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Raymond v. Leeds Condominium Corporation No. 8 - 2022 ONCAT 73 - 2022-07-13

Corporation:

RLCC 8

Date:

2022-07-13

Under:

CAT Decisions - Decision
Compliance with Settlement Agreement

Summary:

In the case of Raymond v. Leeds Condominium Corporation No. 8 (2022 ONCAT 73), the applicant alleged that the respondent, Leeds Condominium Corporation No. 8, breached a confidentiality provision in a settlement agreement. The settlement agreement was related to a previous case before the Condominium Authority Tribunal (CAT). The applicant claimed that the respondent's communication to owners regarding the CAT case contained confidential information, constituting a breach of the settlement agreement. The CAT member found that the respondent's communication did not disclose the details or terms of the settlement agreement. However, the communication misstated the details of the previous CAT case and shared information from a confidential mediation stage, which was contrary to the Tribunal's rules. Therefore, the CAT concluded that there was no contravention of the settlement agreement, and the application was dismissed.

Verdict:

In the case of Raymond v. Leeds Condominium Corporation No. 8, it was determined that the respondent did not breach the confidentiality of a settlement agreement when communicating with condominium owners. The lesson here is that while sharing general information about a case may be acceptable, parties should be cautious about revealing confidential details of the settlement agreement, especially information derived from mediation, to maintain the integrity of the process.

Takeaways:

Confidentiality of Settlement Agreements: This case revolved around a settlement agreement between the parties, emphasizing the importance of maintaining confidentiality in such agreements. The settlement agreement explicitly prohibited sharing its details without mutual consent.

Misrepresentation of CAT Process: The respondent's communication to owners about the CAT case was found to misrepresent the CAT's process. It shared information from a confidential mediation stage and inaccurately characterized it as "rulings," potentially leading to a breach of confidentiality.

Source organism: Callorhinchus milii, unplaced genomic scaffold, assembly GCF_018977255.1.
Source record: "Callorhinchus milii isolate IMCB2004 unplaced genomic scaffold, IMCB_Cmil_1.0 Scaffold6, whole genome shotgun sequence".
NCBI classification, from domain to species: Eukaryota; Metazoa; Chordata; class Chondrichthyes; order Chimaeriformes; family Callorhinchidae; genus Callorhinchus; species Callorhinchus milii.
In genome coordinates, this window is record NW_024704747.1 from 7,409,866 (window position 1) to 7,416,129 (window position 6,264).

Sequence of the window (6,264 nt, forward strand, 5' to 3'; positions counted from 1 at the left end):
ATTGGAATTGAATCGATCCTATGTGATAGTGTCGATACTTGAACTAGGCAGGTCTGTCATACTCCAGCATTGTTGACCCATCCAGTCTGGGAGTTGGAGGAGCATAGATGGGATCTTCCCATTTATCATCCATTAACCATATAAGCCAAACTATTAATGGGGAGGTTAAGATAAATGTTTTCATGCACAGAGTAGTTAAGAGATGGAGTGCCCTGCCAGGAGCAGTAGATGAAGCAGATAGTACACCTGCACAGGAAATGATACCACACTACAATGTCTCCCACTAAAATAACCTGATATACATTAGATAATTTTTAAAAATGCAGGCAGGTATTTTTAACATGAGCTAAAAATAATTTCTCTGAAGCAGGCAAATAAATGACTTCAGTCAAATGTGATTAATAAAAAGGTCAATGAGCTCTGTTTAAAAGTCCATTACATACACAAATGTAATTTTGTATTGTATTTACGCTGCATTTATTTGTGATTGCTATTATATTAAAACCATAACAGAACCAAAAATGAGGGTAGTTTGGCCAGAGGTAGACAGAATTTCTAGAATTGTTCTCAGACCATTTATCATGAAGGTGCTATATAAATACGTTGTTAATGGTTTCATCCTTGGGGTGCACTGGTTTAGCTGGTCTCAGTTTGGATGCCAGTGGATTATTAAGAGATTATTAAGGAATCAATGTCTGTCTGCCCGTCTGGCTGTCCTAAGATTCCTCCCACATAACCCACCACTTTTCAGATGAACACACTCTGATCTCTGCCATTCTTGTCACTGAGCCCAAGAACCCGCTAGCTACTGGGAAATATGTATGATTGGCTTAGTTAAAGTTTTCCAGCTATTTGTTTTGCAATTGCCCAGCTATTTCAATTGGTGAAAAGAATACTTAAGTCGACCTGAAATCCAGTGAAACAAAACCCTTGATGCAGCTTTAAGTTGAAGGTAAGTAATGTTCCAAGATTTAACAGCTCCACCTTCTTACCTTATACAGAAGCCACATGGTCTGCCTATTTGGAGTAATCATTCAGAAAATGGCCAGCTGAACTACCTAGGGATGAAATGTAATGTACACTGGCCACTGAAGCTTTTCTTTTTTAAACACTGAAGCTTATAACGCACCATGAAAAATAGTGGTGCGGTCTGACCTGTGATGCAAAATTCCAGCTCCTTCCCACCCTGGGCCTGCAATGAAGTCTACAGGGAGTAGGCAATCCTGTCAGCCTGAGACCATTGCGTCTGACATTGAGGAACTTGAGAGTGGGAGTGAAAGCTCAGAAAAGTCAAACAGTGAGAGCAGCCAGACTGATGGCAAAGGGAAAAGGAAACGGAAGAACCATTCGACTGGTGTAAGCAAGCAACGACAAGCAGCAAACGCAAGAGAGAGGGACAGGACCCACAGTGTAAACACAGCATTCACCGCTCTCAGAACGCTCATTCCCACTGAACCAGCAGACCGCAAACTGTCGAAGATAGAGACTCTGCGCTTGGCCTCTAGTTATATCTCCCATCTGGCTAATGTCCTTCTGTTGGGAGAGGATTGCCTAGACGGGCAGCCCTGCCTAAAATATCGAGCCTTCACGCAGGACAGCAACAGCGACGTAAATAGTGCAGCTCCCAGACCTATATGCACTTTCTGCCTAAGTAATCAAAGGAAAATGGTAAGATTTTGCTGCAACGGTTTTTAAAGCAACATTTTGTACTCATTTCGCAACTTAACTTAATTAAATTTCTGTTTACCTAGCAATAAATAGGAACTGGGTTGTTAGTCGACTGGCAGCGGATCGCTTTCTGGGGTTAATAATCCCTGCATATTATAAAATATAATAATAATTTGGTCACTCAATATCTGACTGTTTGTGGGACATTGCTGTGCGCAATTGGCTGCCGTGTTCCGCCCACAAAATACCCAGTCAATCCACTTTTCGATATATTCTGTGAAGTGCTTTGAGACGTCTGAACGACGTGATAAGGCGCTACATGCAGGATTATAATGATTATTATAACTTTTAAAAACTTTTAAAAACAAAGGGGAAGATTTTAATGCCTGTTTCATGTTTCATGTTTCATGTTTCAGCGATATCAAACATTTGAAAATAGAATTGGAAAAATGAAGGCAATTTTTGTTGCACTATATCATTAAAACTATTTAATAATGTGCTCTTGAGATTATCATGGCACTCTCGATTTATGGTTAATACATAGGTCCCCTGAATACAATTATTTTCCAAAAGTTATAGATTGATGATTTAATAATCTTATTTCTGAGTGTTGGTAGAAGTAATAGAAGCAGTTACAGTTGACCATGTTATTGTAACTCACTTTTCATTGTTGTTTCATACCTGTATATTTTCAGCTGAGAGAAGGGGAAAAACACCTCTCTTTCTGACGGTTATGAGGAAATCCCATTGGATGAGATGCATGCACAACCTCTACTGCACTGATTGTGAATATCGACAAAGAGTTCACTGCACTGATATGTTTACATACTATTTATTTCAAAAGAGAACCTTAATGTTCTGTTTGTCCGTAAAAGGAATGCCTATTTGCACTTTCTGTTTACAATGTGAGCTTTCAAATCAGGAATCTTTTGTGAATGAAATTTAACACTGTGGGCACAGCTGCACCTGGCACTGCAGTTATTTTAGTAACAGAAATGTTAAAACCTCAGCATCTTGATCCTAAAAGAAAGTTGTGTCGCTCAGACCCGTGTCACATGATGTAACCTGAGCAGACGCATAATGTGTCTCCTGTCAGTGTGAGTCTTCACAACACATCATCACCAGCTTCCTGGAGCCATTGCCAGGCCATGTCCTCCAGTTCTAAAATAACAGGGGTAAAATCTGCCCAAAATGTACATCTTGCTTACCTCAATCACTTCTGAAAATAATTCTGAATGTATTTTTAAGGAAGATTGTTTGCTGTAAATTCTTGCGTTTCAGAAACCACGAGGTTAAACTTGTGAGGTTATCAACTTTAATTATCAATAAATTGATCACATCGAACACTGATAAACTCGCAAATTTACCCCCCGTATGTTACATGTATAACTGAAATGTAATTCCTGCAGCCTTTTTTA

Consideration of Settlement Breach: The Condominium Authority Tribunal (CAT) can make orders if it determines a party has contravened a settlement agreement. In this case, it was concluded that no such contravention had occurred, highlighting the significance of accurate assessments.

Applicant's Request for Fees: The applicant requested her Tribunal fees, which were declined as she was not successful in her application. This underscores the need for a valid claim to receive associated costs.

Encouragement for Dialogue: Despite dismissing the application, the CAT encouraged the parties to consider further discussions to address the concerns raised by the respondent's communication, promoting communication and dispute resolution between parties involved in condominium disputes.

Recommendations: 

Review and Clarify Confidentiality Provisions: Parties entering into settlement agreements should ensure that the confidentiality provisions are clear and unambiguous. It's important to specify what information must remain confidential and under what circumstances it can be disclosed, even to individuals within the organization.

Training and Awareness: Ensure that all individuals involved in the dispute resolution process, including board members, management, and other relevant parties, receive training on the importance of confidentiality and the specific terms of the settlement agreement. This can help prevent unintentional breaches.

Mediation Process Education: Given that breaches may occur during the mediation process, parties should be educated on the specific confidentiality rules and guidelines for each stage of the dispute resolution process, as set forth by the Tribunal. This can help maintain the integrity of the mediation and settlement process.

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